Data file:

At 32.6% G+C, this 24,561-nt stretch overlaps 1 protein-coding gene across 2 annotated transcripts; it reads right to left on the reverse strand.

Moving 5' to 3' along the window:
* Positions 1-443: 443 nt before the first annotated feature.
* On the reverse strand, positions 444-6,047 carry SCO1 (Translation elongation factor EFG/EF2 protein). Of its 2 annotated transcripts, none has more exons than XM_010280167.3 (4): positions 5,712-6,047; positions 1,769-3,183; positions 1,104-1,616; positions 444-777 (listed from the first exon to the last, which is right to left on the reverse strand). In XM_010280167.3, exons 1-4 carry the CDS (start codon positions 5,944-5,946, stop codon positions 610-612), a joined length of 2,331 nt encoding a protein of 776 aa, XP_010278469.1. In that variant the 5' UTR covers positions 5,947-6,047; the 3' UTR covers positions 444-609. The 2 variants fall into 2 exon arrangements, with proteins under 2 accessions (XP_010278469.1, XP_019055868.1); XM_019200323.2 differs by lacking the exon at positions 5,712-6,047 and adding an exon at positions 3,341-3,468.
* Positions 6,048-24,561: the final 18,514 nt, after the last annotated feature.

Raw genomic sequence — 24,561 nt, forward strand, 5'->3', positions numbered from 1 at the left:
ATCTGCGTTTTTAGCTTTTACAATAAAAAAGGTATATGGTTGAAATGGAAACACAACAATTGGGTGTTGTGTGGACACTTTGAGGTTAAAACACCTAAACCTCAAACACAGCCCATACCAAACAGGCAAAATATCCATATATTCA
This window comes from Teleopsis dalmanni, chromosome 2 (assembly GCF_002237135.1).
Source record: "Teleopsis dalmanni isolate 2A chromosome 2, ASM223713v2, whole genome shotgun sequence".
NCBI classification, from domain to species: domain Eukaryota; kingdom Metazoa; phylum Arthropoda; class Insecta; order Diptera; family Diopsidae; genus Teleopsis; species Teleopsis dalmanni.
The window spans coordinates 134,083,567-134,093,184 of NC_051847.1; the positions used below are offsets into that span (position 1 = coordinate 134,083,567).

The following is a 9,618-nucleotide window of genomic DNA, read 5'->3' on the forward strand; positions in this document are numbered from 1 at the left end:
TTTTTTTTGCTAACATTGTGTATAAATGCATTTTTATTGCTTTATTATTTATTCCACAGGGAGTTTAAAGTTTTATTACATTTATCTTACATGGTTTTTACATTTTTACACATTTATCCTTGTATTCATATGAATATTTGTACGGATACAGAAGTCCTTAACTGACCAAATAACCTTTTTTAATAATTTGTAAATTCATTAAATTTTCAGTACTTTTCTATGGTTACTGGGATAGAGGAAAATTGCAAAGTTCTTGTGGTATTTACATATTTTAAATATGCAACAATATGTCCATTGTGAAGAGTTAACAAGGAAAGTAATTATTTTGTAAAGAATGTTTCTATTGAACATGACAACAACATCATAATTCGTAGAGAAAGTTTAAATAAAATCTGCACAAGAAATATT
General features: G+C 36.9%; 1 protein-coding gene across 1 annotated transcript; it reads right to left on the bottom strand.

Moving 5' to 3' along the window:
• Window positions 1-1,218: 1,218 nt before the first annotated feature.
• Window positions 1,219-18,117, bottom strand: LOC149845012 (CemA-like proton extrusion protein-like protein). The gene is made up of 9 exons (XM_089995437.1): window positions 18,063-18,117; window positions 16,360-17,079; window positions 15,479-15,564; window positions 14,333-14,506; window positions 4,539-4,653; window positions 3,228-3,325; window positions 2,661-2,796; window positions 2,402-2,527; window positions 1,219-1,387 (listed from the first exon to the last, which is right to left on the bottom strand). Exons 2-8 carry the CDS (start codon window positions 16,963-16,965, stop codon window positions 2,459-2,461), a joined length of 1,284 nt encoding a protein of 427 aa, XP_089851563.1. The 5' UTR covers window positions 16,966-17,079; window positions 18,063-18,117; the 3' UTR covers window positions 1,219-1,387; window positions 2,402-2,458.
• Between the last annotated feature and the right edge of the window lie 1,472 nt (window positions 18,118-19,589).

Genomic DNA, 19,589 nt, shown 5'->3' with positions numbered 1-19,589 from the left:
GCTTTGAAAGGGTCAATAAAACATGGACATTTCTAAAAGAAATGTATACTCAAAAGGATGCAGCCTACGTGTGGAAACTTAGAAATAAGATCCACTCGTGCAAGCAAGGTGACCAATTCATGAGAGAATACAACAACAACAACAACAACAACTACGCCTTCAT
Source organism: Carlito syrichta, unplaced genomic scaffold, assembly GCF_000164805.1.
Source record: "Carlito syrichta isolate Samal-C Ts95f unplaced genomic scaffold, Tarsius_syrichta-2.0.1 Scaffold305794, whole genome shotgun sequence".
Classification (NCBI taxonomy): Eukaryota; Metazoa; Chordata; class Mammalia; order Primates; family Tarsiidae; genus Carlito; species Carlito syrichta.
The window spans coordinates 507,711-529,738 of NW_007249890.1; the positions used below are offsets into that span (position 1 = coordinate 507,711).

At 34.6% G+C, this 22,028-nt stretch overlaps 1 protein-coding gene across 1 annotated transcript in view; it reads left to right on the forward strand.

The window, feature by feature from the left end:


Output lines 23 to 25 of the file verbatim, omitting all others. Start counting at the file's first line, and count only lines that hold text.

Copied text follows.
Classification (NCBI taxonomy): Eukaryota; Metazoa; Chordata; class Mammalia; order Primates; family Tarsiidae; genus Carlito; species Carlito syrichta.
The window spans coordinates 507,711-529,738 of NW_007249890.1; the positions used below are offsets into that span (position 1 = coordinate 507,711).

At 34.6% G+C, this 22,028-nt stretch overlaps 1 protein-coding gene across 1 annotated transcript in view; it reads left to right on the forward strand.